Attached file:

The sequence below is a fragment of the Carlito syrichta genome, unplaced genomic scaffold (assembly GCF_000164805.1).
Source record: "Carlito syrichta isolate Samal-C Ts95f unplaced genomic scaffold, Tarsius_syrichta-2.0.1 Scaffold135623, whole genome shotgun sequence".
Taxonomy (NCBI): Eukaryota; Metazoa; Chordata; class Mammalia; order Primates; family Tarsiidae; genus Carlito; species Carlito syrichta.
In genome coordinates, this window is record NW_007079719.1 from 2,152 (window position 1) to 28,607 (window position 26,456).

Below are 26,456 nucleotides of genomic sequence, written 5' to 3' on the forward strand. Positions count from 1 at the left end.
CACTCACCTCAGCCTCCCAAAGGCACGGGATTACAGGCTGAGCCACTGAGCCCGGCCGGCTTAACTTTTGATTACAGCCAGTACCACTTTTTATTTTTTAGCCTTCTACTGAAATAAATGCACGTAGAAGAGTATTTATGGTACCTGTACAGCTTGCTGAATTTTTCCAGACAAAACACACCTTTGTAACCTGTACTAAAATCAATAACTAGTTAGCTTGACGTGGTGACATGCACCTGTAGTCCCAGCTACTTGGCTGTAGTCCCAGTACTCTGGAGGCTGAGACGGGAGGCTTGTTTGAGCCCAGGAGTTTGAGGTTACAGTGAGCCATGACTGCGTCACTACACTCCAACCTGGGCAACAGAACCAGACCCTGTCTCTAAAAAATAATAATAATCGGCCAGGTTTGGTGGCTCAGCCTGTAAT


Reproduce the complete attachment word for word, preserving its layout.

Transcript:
The sequence below is a fragment of the Carlito syrichta genome, unplaced genomic scaffold (assembly GCF_000164805.1).
Source record: "Carlito syrichta isolate Samal-C Ts95f unplaced genomic scaffold, Tarsius_syrichta-2.0.1 Scaffold135623, whole genome shotgun sequence".
Taxonomy (NCBI): Eukaryota; Metazoa; Chordata; class Mammalia; order Primates; family Tarsiidae; genus Carlito; species Carlito syrichta.
In genome coordinates, this window is record NW_007079719.1 from 2,152 (window position 1) to 28,607 (window position 26,456).

Below are 26,456 nucleotides of genomic sequence, written 5' to 3' on the forward strand. Positions count from 1 at the left end.
CACTCACCTCAGCCTCCCAAAGGCACGGGATTACAGGCTGAGCCACTGAGCCCGGCCGGCTTAACTTTTGATTACAGCCAGTACCACTTTTTATTTTTTAGCCTTCTACTGAAATAAATGCACGTAGAAGAGTATTTATGGTACCTGTACAGCTTGCTGAATTTTTCCAGACAAAACACACCTTTGTAACCTGTACTAAAATCAATAACTAGTTAGCTTGACGTGGTGACATGCACCTGTAGTCCCAGCTACTTGGCTGTAGTCCCAGTACTCTGGAGGCTGAGACGGGAGGCTTGTTTGAGCCCAGGAGTTTGAGGTTACAGTGAGCCATGACTGCGTCACTACACTCCAACCTGGGCAACAGAACCAGACCCTGTCTCTAAAAAATAATAATAATCGGCCAGGTTTGGTGGCTCAGCCTGTAAT